Mutual respect: Cardinals’ Carson Palmer congratulates Jim Hart on Ring of Honor induction
Number 17 is number 17.
Former St. Louis quarterback Jim Hart will become the 17th member of the Cardinals Ring of Honor. It hasn’t been determined just when Hart’s ceremony will take place during the 2017 season, but the franchise’s all-time leader in quarterback wins, passing yards and touchdowns will have his name included with the best Cardinals ever.
Hart took his last snap for the Cardinals in 1983, five years before the team moved from St. Louis to Arizona, but that doesn’t mean there isn’t a healthy amount of respect that lingers for the man who spent 18 years in red and white.
Hart joined Doug and Wolf Friday morning on 98.7 FM, Arizona’s Sports Station and during the interview, current Cardinals quarterback Carson Palmer called in to extend his admiration.
“I just want to say congratulations,” Palmer started. “Being a former player and doing what you did for so long — it’s unfathomable to be honest. I’m going into year 15 and to think that you played 18. You started almost 300 games and just the statistics that you amassed over the years, it’s truly amazing and I owe you a debt of gratitude being a current player and a current quarterback. It’s an honor to be a quarterback for this organization because of players like you.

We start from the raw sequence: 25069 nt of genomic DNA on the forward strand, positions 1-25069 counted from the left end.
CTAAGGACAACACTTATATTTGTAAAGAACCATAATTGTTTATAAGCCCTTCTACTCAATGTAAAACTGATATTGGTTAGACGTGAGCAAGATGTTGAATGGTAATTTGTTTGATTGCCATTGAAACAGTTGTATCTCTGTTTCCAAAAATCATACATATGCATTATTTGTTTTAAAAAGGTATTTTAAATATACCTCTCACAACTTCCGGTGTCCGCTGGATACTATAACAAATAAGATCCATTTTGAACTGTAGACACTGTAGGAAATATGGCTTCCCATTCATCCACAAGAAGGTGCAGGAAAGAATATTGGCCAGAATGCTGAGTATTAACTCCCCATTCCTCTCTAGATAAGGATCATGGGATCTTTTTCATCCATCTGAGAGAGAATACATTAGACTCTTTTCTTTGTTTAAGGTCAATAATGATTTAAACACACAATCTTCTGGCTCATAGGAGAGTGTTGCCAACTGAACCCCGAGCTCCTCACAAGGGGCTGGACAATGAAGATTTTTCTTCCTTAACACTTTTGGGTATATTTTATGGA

“It’s truly amazing what you did and I’m in awe of it.”
Humbled, Hart thanked Palmer for the gesture, then quickly became envious of what Arizona’s current quarterback has to work with.
“Oh, I would have loved to have thrown to Larry Fitzgerald,” Hart joked. “He’s so tall. My receivers were 5-9 and 5-10. I’m not begrudging them, that’s just the way God made them, and they were super guys and they played their hearts out.”
Palmer was astounded that Hart lasted as long as he did in an era where football was much different, meaning more physical with no rules that really protected quarterbacks. And as Palmer pointed out, Hart played a good portion of his career on Busch Stadium’s unforgiving AstroTurf surface.
“The rules were different,” Hart said as he got into storytelling mode. “I can recall a game against Kansas City and I enjoyed pulling guys offside. I pulled the defensive tackle, whose name was Marvin Upshaw, I pulled him across the line of scrimmage and he just stepped between the guard and the center and smacked me right upside the head with his fist.
“I saw stars and I kind of wobbled a little bit. The referee comes up and blows his whistle and said ‘OK, let’s go.’ And I said ‘hey, wait a minute, I’ve got stars here. I’m out on my feet.’
“‘Oh, that didn’t hurt,’ he said. ‘Get back in the huddle.'”
Hart could only laugh when he compared incidents of his era to the protection quarterbacks get these days.
“Give me a break,” he said. “That would have been a 15-yarder today.”
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